For teams that play basketball in the talent-rich ACC, the difference between conference and non-conference games is huge. You don’t have to be at your best to win a non-conference matchup. A majority of those games come against weak conferences, like traditional stomping grounds such as the America East or Southland. Few teams are in top shape in November or even December, yet in the ACC, 12 of 15 teams currently have three losses or fewer against non-conference opponents. Even Boston College, the worst ACC team so far this season, finished off 2015 with a four-game win streak.
Three of those games, though, were single-digit wins against those smaller programs. In the last, the University of New Hampshire nearly stole its first win at Conte Forum in program history after forcing BC into overtime. Though the Eagles were far from perfect, they hung on and did just enough to pick up the win.
Unfortunately for BC men’s basketball (7-7, 0-1 Atlantic Coast), that time is over—mediocrity can no longer cut it. The new year brought on the ACC schedule—an especially treacherous minefield for a team largely outgunned—which set right off with No. 15 Duke University (12-2, 1-0), the reigning national champions. Thirteen solid minutes of play from the Eagles allowed them to maintain a small lead over the Blue Devils, but just a few minutes of inconsistency dropped BC into a double-digit hole that solidified into an 81-64 loss.
There wasn’t really one factor that led to BC’s demise. Duke shot over 12 percent better from the field than BC, but the Eagles put up seven more shots. BC was outrebounded 35-26, but the Eagles won the battle in the paint, 30-28.
If one aspect had to jump out, it would be the free throw discrepancy. BC has had recurring foul trouble all season, and against Duke, a team that scores nearly a quarter of its points from the charity stripe, the problem continued, providing the most significant turning point in the game.
About 13 minutes in, just after Garland Owens had hit a free throw to put BC down by one. The Eagles contained an offense ranked second in efficiency in the country, taking as much as a six-point lead, and holding Duke to 7-of-19 shooting and six points in that time. But then, on each of Duke’s next four possessions, a different BC player committed a foul to send the Blue Devils to the line. Chase Jeter, Luke Kennard, and Grayson Allen combined to make all eight for Duke, giving the team a boost at the end.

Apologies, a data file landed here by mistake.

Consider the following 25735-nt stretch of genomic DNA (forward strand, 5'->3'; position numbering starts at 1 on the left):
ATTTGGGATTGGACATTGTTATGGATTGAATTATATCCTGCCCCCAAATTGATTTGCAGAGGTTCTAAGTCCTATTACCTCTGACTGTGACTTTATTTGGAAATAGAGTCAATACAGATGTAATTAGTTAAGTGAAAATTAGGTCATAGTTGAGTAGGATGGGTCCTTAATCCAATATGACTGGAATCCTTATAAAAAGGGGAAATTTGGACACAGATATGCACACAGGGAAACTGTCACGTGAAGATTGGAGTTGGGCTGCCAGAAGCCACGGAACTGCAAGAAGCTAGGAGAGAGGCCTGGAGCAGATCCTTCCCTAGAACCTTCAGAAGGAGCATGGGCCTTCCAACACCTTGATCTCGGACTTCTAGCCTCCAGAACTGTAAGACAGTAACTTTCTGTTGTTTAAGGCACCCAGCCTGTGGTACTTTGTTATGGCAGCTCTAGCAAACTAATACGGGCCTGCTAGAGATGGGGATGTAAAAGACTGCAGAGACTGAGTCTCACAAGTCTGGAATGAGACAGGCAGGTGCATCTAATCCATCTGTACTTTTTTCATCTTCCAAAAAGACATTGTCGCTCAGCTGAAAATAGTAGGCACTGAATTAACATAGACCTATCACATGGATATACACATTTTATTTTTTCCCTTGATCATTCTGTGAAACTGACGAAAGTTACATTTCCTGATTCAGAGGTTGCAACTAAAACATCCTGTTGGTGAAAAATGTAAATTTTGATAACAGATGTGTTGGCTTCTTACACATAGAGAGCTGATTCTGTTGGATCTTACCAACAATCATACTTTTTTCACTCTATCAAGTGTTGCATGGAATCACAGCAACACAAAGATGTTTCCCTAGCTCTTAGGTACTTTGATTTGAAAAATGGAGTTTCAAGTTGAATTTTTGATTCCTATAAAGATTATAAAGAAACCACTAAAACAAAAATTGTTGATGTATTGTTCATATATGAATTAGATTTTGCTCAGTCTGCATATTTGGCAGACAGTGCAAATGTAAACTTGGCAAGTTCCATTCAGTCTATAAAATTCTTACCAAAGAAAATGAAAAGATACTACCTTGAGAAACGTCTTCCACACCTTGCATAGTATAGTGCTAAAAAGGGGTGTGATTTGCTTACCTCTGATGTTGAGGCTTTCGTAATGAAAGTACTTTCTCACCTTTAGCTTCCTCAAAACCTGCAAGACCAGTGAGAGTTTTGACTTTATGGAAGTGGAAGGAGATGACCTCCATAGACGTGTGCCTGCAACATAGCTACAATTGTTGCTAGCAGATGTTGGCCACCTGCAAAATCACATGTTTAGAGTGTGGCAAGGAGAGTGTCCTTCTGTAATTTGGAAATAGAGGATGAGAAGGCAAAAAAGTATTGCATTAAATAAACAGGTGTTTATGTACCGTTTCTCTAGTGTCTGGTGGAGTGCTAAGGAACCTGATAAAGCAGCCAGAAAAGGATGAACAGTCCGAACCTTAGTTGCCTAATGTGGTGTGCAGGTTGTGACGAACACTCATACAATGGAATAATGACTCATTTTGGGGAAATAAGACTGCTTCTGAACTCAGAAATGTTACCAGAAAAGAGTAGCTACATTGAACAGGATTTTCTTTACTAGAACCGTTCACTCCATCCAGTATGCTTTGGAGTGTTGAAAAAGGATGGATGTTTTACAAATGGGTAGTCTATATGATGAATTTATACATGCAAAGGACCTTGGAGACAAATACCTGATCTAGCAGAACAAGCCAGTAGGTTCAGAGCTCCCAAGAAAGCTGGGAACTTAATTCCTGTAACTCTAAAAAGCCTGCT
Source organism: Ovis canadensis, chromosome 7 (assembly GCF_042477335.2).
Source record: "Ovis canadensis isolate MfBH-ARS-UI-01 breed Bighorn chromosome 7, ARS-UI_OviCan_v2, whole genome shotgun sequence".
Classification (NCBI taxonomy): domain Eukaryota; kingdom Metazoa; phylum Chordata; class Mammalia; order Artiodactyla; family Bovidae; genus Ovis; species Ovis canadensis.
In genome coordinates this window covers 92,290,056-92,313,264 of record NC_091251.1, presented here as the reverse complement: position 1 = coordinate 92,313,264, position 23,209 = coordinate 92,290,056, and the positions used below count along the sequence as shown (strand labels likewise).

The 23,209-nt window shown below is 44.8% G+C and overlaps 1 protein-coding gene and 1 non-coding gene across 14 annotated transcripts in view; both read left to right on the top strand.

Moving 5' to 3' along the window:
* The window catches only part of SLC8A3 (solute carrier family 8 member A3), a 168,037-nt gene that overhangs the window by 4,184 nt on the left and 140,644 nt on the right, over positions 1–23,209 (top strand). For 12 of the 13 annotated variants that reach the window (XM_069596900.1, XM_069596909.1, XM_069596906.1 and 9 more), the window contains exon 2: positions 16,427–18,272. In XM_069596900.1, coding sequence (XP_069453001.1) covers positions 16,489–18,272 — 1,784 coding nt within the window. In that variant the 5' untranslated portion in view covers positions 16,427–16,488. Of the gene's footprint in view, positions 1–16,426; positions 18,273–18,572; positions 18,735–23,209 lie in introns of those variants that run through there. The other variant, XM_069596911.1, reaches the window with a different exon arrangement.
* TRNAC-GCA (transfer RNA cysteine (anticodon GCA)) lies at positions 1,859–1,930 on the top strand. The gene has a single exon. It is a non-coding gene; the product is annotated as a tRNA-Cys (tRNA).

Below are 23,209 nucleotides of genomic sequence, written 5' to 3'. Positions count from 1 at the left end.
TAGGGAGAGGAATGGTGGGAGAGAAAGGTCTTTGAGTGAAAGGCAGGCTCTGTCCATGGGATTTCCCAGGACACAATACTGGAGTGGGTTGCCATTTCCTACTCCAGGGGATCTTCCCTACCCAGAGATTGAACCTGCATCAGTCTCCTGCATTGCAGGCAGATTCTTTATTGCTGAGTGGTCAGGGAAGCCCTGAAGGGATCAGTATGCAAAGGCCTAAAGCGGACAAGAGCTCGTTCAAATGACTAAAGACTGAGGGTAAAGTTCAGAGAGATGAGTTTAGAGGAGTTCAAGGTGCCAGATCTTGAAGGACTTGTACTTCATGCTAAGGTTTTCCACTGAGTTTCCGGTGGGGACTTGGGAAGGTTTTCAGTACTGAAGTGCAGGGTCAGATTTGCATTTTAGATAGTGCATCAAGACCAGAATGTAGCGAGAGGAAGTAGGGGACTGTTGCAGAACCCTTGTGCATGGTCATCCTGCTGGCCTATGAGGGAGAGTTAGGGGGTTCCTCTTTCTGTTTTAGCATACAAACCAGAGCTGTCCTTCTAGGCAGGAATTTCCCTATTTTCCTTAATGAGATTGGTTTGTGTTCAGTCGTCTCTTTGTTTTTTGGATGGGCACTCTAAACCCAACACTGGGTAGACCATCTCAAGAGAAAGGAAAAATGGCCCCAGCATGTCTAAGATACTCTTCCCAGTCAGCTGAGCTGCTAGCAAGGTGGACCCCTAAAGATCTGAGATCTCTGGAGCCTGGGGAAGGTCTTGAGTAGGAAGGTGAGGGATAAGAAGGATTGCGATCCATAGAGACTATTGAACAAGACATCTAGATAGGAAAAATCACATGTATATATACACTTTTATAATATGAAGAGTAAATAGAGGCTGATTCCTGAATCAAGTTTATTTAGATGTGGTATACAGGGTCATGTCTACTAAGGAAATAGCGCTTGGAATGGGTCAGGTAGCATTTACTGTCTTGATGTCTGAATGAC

“Yeah, we get [runs of free throws like that] because we drive,” Duke head coach Mike Krzyzewski said. “We drive, and we also pay attention to team fouls. We change how we attack depending on team fouls. If we’re going to be in the double bonus, we’re going to drive the ball more.”
BC racked up 25 fouls in the game, sending Duke to the line for 30 free shots, of which the Blue Devils sunk 19. But while Duke had over twice as many attempts from the line than BC, the Eagles shot a better percentage, and only made nine fewer points there—a significant difference, but only half of Duke’s 17-point win margin. The rest came from that which, at best, can only be seen live. The Blue Devils got nearly every loose ball and won almost every hustle play. Allen, who was tied for second on Duke with 17 points in the game, took the most notable hard falls and dives to the floor, which led Krzyzewski to think he had been injured.
Allen’s guard counterparts, Jerome Robinson and Eli Carter, continued to do most of the scoring work for BC. The pair combined for 34 points—more than half BC’s total—while each shot just about 50 percent. Dennis Clifford went an uninviting 5-for-13 from the field, finishing with 12 points and five boards, but he dealt well enough with his foul trouble to play 26 minutes.
Besides those three players, BC generated very little offense. After not taking a shot in the first half, A. J. Turner showed a couple flashes explaining his status as a four-star recruit to BC in the second, including two 3-pointers, five rebounds, and a pair of assists. No one else took more than three shots or had more than three points, meaning that when Carter and Clifford get into foul trouble, as seems inevitable from experience thus far—Clifford finished with four fouls and Carter fouled out with a few minutes to go in the game—it will take more than just Robinson stepping up to allow BC to compete.
At the end of the day, BC didn’t show any glaring weaknesses, but rather a broad range of shortcomings. Even if Duke has fallen a notch from the height its program reached last year, this is still a very good Krzyzewski team that can win without being at its best. BC isn’t at that level, but the first 13 minutes of action showed promising signs of what BC’s best may be.
Featured Image by Gretchen Ertl / AP Photo